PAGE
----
Review: (Sandy) Alex G — Rocket

Posted: by The Editor

Alex G Rocket

Alex G is one of those mystifying figures we get to call “prolific.” We get to do this because in the past half-decade, he’s issued a hefty catalog of essential music that feels like being in on a secret. A few years ago, stumbling onto his Bandcamp page felt like finding buried treasure. It’s not immediately clear what makes G’s music so captivating. Over the course of several albums, he’s showcased his singular ability to pack peculiar ideas and sounds into lucid indie rock songs. He toys with perspective and tone throughout his catalog, embodying characters from different walks to explore personal musings. While lo-fi aesthetics give off an air of effortlessness, G seems to be a deliberate artist; he’s like the world’s chillest method actor. He builds entire worlds just to walk around in for a second.

In 2015, G’s prolificacy paid off. He signed to Domino Records and released Beach Music — an album full of oddball earworms and live staples, but a bit inconsistent for crossover potential. In a strange turn of events, G released no music in 2016 and has his biggest year yet. Many, including myself, were surprised to see him listed as a contributor on Frank Ocean’s visual album Endless and album proper Blond. These features were less remarkable for their prominence than for the far reach of G’s influence. After Blond, Frank published a webpage of his favorite songs — a list that included G’s quirky piano ballad “Mis.” So if it was ever a secret, its out now.

Rocket is the Philly songwriter’s first LP officially under the (Sandy) Alex G moniker and his second for Domino. Prior to its release, we received five distinctly different tastes of the new record. Orchestral duet and lead single “Bobby” (paired with a particularly rootsy album cover) had people labeling this “Alex G’s country album,” but songs like “Brick” and “Sportstar” seemed at odds with that assertion. What we get with Rocket is a thoroughly diverse collection of songs with a slight lean toward rustic themes and sensibilities. At their core, the songs here don’t fall outside of G’s wheelhouse. He just trades distorted guitars for banjos, fiddles, barnyard sounds, etc. on a majority of the album’s fourteen tracks.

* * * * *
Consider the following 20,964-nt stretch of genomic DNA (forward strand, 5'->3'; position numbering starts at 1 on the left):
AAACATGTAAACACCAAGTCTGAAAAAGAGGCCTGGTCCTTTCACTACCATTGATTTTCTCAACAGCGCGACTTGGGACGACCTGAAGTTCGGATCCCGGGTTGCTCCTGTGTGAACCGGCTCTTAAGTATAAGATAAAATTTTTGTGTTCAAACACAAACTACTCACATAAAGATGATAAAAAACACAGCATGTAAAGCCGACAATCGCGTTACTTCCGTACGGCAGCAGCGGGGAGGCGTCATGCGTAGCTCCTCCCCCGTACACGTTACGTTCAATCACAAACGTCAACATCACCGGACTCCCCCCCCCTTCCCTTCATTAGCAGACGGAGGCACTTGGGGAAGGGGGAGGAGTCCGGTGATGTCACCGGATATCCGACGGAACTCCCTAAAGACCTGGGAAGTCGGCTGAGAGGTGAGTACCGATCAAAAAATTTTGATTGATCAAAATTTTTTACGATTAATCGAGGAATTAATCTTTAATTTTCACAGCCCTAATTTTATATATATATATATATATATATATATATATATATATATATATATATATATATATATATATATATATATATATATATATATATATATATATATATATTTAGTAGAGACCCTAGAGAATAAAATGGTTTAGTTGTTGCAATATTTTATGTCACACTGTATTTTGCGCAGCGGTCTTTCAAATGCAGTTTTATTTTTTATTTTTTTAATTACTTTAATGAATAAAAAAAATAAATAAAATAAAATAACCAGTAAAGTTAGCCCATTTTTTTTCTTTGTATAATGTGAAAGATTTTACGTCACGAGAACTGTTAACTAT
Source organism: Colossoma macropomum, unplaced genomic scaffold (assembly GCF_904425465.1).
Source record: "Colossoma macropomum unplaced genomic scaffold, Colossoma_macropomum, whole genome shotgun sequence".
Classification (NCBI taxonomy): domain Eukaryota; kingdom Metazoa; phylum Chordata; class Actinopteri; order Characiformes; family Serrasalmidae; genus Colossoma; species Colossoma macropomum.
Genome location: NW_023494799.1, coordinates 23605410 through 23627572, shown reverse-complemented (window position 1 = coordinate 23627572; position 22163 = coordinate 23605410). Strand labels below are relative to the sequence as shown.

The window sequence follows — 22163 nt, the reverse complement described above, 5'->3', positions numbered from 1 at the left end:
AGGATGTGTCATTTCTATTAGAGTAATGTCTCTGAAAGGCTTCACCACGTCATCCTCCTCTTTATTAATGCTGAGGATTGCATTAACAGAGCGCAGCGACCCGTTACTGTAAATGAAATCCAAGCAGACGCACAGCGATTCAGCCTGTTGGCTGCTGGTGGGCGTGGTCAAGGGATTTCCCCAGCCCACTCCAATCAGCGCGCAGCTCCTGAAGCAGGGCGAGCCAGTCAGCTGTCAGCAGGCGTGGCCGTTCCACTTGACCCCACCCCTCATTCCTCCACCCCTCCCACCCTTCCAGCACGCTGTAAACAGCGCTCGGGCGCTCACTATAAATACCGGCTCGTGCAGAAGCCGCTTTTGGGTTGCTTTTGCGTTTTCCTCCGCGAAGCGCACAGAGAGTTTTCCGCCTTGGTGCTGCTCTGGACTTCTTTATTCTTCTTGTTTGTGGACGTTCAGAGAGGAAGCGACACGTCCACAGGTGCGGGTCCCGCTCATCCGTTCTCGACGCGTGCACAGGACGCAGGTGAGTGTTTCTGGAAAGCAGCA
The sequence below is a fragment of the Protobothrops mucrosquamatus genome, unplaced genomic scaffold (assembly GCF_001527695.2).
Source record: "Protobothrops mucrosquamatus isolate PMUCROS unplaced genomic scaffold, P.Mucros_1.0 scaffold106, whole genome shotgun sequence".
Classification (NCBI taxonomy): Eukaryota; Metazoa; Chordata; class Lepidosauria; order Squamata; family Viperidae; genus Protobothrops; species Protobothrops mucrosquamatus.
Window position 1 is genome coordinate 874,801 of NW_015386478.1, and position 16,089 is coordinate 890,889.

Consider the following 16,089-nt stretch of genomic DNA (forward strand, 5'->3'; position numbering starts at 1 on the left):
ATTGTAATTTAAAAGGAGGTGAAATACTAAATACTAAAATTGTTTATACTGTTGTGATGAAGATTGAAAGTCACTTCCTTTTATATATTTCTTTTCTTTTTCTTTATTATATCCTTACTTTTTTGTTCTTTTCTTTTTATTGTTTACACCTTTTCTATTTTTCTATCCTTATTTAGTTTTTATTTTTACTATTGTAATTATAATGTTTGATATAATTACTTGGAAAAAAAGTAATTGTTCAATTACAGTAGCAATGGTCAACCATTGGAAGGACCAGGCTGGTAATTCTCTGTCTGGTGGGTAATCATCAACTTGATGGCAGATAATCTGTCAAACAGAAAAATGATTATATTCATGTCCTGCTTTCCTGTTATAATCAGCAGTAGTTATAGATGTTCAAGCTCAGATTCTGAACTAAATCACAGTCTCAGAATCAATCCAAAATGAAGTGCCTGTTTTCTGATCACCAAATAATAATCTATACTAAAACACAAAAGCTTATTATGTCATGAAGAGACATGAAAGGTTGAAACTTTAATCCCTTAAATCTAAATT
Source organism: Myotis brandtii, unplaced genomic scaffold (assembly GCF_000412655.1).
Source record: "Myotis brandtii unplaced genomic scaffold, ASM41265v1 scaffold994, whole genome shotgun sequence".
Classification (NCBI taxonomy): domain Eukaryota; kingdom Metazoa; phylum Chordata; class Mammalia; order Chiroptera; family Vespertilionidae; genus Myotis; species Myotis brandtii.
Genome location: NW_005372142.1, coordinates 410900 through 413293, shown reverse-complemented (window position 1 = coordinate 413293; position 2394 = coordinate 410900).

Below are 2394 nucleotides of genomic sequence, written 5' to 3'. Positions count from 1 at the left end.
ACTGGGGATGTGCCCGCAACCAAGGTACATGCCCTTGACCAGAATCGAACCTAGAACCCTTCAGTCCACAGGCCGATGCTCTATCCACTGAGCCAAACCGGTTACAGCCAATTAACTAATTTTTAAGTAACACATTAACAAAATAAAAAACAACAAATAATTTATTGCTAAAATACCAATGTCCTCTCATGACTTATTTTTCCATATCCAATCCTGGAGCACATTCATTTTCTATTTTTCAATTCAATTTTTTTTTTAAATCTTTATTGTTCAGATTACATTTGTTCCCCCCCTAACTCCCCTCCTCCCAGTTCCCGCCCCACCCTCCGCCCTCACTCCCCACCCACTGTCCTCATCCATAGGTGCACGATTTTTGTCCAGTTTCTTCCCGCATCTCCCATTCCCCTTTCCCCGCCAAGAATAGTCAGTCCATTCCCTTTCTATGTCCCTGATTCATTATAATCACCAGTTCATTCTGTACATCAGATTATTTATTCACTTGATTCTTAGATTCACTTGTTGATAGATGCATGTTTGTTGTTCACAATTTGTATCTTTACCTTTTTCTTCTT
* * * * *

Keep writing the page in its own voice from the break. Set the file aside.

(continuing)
Aside from the album’s earthy color palette, Rocket is held together by narratives of responsibility, honor, and justice through the lens of several undefined perspectives. Like much of his past work, G seems to embody characters to seek personal truth and explore themes. Sometimes its a bit unclear what perspective he’s coming from or what he’s tying to achieve, but this doesn’t detract from Rocket’s potency. On the pastoral “Powerful Man,” G examines the values of a man determined to protect the things he loves. He finds confidence in his creed, eventually coming to the conclusion that he’d be a good father. These heartland principles reappear and play out as a moral north star for different characters throughout the record. On “Proud,” the protagonist again places his pride in family, pledging to keep them fed and cared for. Even the auto-tuned dancehall of “Sportstar” portrays a classic romance that feels right at home under the bleachers at a high school football game in the boonies. On Rocket, perhaps moreso than any other project in his catalog, G’s protagonists seem to be seeking a lot of the same answers. This devotion to identity and tone helps these thoughts exist in the same creative breath.

While not much is clear about Rocket, there is a lot to learn and a lot to love with this thing (there may be a fair amount of learning to love involved, too). These songs are probably not a representation of G’s vantage point, but rather a multi-faceted portrayal of inspired rumination. It’s one of many worlds Alex G has built, but this one is his biggest so far, and the easiest to get lost in.

Score: 8.5/10

FFO: Elliot Smith, Pinegrove, Sparklehorse

Riley Savage | @RileyJohnSavage